"As I count from 10 to 1, you will grow more relaxed, and more relaxed..." Sylvia was unsure about trying hypnosis, but now that she was in the chair, following the hypnotist's instructions, she could feel her body and mind relaxing. She had selected hypnosis to overcome her fear of dogs, a fear so strong that she could no longer take walks in a park near her home. In the course of five hypnosis sessions, Sylvia remembered a bad childhood experience with a viscous dog, and learned to defuse that memory and the emotions that came with it. By the third treatment, she could walk confidently in the park, and by the end of her five sessions, she was somewhat nervously petting her neighbor's dog and enjoying the warm fur and wagging tail. Sylvia, like many others who have sought out hypnosis as a treatment for fears and anxiety, didn't know much about hypnosis, but she knew it had changed her life.
What is Hypnosis? What's In It For Me?
Hypnosis is an exceptional medical and self-help process in that there is no scientific doubt as to whether or not it exists, yet despite a growing body of research proving its value, it remains controversial. According to the British Society of Clinical and Experimental Hypnosis, hypnosis can be described as follows:
"In therapy, hypnosis usually involves the person experiencing a sense of deep relaxation with their attention narrowed down, and focused on appropriate suggestions made by the therapist."
These "suggestions" are concepts, ideas or goals that are suggested by the hypnotist, accepted by the client, and can help individuals to make helpful changes within themselves. Hypnosis has nothing to do with the waving of watches or manipulating the mind of the patient against the patient's wishes.
When someone takes part in hypnosis, s/he remains in control and cannot be forced into doing anything. Typically, it is believed that hypnosis is, in fact, self-hypnosis, and hypnotists are simply there to assist in the experience. Hypnosis isn't, after all, about being controlled and commanded to do things, but is actually about empowering oneself. Hypnosis is not, contrary to the common myth, a state of deep sleep. Instead, it has to do with being induced into a condition that is comparable to a trance; but it is more than just that. When hypnotized, the person reaches a higher level of awareness, where s/he is able to focus completely on the voice of the hypnotist for proper guidance into the area of predetermined concentration. This allows for the suppression of the conscious mind, and the revealing of the subconscious. It also permits the hypnotherapist to make suggestions for concepts, ideas, and adaptations in lifestyle, which will be securely introduced to the patient, without being forced upon him or her.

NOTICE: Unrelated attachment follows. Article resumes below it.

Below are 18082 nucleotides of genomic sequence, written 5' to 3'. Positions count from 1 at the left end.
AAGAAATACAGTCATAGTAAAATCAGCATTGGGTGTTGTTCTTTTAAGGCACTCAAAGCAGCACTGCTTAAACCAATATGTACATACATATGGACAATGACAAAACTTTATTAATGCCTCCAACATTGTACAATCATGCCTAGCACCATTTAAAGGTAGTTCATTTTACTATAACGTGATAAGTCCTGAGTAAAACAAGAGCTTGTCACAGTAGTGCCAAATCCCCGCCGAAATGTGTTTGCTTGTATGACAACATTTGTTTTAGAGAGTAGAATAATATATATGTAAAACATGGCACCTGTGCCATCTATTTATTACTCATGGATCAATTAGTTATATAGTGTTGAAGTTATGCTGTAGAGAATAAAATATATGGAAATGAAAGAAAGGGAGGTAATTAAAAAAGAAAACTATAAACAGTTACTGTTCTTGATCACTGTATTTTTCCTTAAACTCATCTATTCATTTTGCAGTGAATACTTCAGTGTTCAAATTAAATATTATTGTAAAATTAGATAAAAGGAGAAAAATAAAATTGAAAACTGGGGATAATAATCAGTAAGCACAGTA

Hypnotherapy, a form of psychotherapy, is the practice of encouraging a positive development or healing by reprogramming certain behavioral patterns within the mind. This can include overcoming suppressed emotions, phobias, other irrational fears, and negative thoughts.
During the state of hypnosis the client's body is released from conscious control, the pulse rate drops, the breathing slows, and the metabolic rate decreases. Similarly, hormonal and nervous pathways change and slow, minimizing the acuteness of painful sensations as well as the awareness of unpleasant symptoms such as indigestion and nausea.
Many studies have been completed showing the usefulness of hypnosis and hypnotherapy in a wide variety of mental and physical conditions, from stress to smoking to cancer.